Although public reaction to disaster has been the subject of much research, reactions to acts of terrorism have been studied less, sustaining a common assumption that fear is the generic response. The present paper tests this assumption through a survey of reactions to the Manchester Arena bombing and London Bridge attack of 2017, and the findings suggest that an important likely additional modal citizen reaction to such events is one of anger at the perpetrators, holding important implications for public policy and security practice in the wake of such acts.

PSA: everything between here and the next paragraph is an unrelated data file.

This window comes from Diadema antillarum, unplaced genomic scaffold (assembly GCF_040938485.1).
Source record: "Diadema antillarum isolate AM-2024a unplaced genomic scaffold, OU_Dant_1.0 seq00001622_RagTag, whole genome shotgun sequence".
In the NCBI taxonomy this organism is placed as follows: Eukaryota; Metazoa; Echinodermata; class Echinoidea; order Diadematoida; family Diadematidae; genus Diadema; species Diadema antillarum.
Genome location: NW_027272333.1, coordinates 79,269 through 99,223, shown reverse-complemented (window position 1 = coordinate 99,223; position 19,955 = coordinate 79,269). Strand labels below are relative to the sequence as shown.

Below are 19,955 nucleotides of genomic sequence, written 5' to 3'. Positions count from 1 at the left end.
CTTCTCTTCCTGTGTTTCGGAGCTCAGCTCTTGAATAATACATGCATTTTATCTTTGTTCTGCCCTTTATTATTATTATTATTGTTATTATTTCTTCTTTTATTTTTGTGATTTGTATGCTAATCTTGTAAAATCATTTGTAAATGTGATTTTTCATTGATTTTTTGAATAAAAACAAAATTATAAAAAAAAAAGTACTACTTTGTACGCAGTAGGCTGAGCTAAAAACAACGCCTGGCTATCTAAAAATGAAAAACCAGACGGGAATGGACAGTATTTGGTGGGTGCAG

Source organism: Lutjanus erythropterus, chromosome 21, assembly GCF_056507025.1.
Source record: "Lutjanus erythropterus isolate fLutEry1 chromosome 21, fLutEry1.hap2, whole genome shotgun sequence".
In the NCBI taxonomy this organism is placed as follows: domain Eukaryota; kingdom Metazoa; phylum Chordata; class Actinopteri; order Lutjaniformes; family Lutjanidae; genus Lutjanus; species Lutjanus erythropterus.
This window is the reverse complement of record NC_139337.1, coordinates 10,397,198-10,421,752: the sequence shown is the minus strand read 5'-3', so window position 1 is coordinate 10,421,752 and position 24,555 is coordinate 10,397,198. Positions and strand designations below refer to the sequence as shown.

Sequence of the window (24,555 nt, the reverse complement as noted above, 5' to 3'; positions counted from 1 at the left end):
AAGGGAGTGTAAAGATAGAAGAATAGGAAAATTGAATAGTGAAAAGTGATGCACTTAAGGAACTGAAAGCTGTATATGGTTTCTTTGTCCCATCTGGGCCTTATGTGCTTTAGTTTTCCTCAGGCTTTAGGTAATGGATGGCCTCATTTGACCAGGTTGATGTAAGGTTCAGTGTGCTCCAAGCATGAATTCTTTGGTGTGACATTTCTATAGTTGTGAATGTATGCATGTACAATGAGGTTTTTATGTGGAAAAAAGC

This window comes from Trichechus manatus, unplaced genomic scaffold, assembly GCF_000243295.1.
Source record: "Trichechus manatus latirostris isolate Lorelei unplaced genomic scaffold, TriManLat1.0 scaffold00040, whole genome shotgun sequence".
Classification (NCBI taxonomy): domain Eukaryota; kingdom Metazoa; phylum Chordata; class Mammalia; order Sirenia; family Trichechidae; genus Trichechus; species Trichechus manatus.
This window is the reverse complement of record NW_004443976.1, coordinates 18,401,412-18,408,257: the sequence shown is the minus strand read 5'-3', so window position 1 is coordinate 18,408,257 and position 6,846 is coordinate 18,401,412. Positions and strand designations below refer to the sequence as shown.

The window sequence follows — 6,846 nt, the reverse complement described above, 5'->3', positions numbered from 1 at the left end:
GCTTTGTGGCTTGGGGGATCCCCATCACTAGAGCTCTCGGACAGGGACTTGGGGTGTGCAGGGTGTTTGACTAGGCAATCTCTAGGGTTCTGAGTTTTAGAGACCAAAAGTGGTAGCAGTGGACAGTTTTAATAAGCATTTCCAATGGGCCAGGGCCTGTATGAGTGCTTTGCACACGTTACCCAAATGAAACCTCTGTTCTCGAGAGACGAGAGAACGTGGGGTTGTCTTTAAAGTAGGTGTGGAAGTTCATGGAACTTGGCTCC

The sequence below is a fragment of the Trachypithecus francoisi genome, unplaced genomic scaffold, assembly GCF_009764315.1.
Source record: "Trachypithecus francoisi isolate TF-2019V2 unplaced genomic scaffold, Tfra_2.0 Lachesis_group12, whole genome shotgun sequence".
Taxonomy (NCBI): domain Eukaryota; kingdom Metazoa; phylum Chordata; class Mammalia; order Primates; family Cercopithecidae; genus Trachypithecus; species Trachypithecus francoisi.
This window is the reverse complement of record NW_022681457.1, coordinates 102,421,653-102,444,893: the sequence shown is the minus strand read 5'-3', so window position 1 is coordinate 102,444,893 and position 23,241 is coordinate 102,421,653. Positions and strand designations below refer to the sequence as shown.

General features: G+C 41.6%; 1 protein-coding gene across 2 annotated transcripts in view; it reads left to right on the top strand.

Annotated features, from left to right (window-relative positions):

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- Department of Behavioural and Social Sciences - Professor
- School of Human and Health Sciences
- Applied Criminology and Policing Centre - Director
- Behavioural Research Centre - Associate Member
- Secure Societies Institute - Director
- Centre for Biomimetic Societal Futures